• Local Wineries & Cider Makers Tackle Food Waste with Collaboration
  • Heritage Ciders from Tannic Apples: New England’s OG Wine
  • Local Wineries & Cider Makers Tackle Food Waste with Collaboration

    The crispness of fall has given way to chillier nights and snow dusted mornings throughout much of Vermont. It’s the season to tuck in with a glass of local wine or cider in hand. As you sip slowly, here's some food (or drink) for thought: what happens to the waste produced in the creation of your beverage? Where does that spent grape must and pomace go, aside from the compost bin?

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  • Heritage Ciders from Tannic Apples: New England’s OG Wine

    Your favorite apples from the grocery store don’t have much in the way of tannin, and they make an alcoholic cider that New Englanders from the Founding Fathers time would have scorned - cider was once the wine of the Northeast, and today heritage ciders are bringing back that tradition. 

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Farmers' Kitchen—Tomatillo Tamworths

Mari Omland and Laura Olsen Green Mountain Girls Farm
Mari Omland and Laura Olsen

Written By

Mari Omland and Laura Olsen

Written on

September 01 , 2011

Yankee and Doodle squealed in the crate in the back of the Subaru. We were as shocked by the piglets’ lung capacity as we were by the fact that we, two former vegetarians, were about to start raising and selling meat! Once we got them home, they settled in quickly in the barn, scratching against the hand-hewn beams and eventually burying their noses in sweet-smelling hay.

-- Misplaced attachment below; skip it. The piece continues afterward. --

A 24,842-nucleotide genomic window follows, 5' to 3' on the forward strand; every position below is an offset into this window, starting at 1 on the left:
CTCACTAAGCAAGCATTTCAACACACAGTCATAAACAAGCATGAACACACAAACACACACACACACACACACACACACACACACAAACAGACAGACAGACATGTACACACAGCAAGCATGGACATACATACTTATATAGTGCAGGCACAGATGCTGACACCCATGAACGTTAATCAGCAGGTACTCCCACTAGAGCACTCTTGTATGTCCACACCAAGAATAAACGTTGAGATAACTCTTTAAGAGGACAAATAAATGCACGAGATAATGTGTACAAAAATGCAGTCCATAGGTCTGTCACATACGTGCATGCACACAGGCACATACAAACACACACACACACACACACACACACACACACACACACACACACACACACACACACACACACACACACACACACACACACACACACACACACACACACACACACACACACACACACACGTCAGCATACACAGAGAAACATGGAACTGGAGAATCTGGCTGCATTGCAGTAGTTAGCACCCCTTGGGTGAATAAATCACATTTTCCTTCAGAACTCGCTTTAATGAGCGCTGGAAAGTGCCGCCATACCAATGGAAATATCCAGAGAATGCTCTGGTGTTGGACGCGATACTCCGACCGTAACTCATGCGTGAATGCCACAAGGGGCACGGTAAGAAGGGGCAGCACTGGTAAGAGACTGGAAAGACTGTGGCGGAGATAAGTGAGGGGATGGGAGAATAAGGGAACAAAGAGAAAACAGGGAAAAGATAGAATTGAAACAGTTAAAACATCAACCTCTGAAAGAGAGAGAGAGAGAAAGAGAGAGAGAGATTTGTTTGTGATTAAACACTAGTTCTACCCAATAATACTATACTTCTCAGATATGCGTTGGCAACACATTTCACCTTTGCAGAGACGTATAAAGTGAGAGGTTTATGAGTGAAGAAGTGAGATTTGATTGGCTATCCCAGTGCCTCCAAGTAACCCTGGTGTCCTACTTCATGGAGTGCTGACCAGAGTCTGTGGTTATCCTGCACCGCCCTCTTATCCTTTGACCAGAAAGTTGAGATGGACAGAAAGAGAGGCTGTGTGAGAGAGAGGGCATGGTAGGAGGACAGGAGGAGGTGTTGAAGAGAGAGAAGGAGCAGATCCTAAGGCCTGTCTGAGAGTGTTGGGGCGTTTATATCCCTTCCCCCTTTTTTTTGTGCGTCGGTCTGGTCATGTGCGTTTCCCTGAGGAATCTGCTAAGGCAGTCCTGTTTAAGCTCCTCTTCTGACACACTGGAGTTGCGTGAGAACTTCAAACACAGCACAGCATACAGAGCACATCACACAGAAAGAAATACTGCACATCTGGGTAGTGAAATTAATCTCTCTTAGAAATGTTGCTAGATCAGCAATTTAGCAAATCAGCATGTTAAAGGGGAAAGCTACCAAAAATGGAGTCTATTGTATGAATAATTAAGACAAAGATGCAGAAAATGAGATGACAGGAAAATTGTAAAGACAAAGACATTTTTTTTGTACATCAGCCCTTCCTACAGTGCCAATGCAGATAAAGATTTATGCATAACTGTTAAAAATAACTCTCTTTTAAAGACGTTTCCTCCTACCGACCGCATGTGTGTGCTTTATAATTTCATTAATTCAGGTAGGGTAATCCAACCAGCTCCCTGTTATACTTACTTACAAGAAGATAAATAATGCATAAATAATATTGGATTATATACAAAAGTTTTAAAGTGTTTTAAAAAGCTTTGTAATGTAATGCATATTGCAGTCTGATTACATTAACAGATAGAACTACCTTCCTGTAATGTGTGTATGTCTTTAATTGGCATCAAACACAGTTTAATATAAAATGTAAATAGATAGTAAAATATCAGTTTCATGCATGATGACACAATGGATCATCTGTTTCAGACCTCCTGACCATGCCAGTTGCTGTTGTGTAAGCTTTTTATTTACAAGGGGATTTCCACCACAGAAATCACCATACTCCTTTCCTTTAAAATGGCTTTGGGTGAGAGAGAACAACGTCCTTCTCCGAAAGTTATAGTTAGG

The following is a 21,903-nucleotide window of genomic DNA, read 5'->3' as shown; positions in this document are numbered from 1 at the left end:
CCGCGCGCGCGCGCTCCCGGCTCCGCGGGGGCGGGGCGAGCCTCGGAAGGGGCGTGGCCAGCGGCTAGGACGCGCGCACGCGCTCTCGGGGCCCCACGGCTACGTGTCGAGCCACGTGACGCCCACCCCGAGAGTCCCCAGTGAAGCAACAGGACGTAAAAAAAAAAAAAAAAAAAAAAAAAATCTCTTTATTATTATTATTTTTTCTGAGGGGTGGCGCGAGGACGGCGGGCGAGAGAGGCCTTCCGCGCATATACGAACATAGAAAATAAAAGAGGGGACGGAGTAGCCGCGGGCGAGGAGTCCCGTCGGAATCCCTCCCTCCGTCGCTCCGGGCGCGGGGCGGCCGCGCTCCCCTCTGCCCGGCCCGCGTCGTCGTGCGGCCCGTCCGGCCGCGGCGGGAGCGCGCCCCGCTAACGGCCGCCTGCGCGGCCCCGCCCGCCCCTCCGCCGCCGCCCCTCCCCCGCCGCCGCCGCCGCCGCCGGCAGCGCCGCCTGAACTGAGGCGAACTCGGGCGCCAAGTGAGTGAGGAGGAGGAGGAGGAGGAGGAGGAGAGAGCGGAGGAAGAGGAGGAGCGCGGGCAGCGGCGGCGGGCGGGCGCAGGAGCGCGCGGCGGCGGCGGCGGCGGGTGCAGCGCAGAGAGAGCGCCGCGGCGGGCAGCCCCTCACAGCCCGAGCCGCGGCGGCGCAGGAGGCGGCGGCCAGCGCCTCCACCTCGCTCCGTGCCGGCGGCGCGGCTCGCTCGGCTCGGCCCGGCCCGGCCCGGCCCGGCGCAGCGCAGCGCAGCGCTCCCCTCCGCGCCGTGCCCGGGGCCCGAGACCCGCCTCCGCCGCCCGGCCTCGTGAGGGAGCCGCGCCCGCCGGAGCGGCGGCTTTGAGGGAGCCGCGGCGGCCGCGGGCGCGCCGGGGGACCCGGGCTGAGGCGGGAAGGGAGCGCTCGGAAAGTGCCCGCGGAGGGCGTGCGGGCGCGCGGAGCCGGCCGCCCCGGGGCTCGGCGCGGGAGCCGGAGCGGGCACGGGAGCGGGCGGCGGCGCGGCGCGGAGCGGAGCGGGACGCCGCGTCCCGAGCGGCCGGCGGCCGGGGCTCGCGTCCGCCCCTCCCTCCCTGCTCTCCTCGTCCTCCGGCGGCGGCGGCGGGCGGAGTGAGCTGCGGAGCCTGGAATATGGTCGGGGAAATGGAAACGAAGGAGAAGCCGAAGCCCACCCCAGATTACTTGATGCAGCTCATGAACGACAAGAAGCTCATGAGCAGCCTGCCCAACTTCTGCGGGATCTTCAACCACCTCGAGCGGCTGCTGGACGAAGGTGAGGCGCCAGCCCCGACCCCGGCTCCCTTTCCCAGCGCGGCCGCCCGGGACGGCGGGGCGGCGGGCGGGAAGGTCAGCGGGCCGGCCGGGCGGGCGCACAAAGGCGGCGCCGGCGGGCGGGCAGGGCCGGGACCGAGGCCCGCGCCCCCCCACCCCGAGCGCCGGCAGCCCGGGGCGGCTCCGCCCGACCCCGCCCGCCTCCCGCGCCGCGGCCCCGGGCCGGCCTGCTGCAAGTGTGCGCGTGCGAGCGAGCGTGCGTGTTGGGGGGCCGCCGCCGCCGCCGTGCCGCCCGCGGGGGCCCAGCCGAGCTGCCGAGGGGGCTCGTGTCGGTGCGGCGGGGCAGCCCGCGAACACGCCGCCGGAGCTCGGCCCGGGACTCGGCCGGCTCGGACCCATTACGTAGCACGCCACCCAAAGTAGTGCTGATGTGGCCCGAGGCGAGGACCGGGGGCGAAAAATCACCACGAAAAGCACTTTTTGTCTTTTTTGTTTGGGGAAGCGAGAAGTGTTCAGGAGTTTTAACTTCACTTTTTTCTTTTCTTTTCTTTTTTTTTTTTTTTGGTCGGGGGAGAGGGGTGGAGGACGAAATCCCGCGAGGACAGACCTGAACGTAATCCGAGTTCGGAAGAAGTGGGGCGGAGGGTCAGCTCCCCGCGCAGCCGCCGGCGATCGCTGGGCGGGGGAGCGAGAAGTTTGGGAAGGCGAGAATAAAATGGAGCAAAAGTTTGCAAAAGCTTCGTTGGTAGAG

In 2007, midway through our nonprofit conservation careers, we decided to move back to Vermont and farm. We believed that re-localizing food production was as compelling for the 21st century as wilderness was to conservation in the last century. We also loved the sweet smells of hay. So piglets Madison, Revere, Fife, and Drum followed that first summer. We chose Revolutionary War-era names that first year to reflect the significance of local food to our nation and planet; the name of our farm is a nod to Ethan Allen’s Green Mountain Boys.

Starting out, our production knowledge was limited. So we took advantage of Vermont’s significant agricultural learning opportunities and sought guidance from more established farms. Still, naiveté has its advantages. Not knowing what to do or expect, we spent more time with our livestock than most farmers do with theirs—and that brought us knowledge and joy. It’s practically impossible not to smile—and learn—watching piglets. Or seeing a doe give birth to her kids. Or eyeing grown pigs as they spoon on a cold winter morning. Our joy expands watching our apprentices, farm share members, and other visitors experience farming.

At a farm picnic yesterday, the barnyard was abuzz with people greeting, eating, and shopping at the farm stand. We welcomed first-time guests as well as familiar neighbors who, for two years—that’s 104 consecutive Thursdays—have visited the farm for their weekly farm share: their choice of organic meat, vegetables, raw milk, eggs, and canned goods. Two years in, we’re still amazed by the joy this place spins. The farm tightens the weave in our community.

Some say the secret to great food is in the sauce. Those who study nutrient density say it’s in the soil. We know the secret is in the farming, in nurturing relationships—with our neighbors and natural systems, between our animals and our customers. But a good sauce doesn’t hurt, either; here’s a pork recipe that we love because it combines flavorful, pastured pork with the vibrancy of summer’s bounty. Once fresh tomatillos are gone, canned tomatillos or salsa verde makes this a cozy meal featuring the tastes of summer.

Photo by Rose Wall

About the Author

Mari Omland and Laura Olsen

Mari Omland and Laura Olsen

The Green Mountain Girls welcome you to “Eat, Stay, and Farm” with them in Northfield. You can find their pasture-raised meats, veggies, eggs, and milk at their farm stand, as part of a farmstay.

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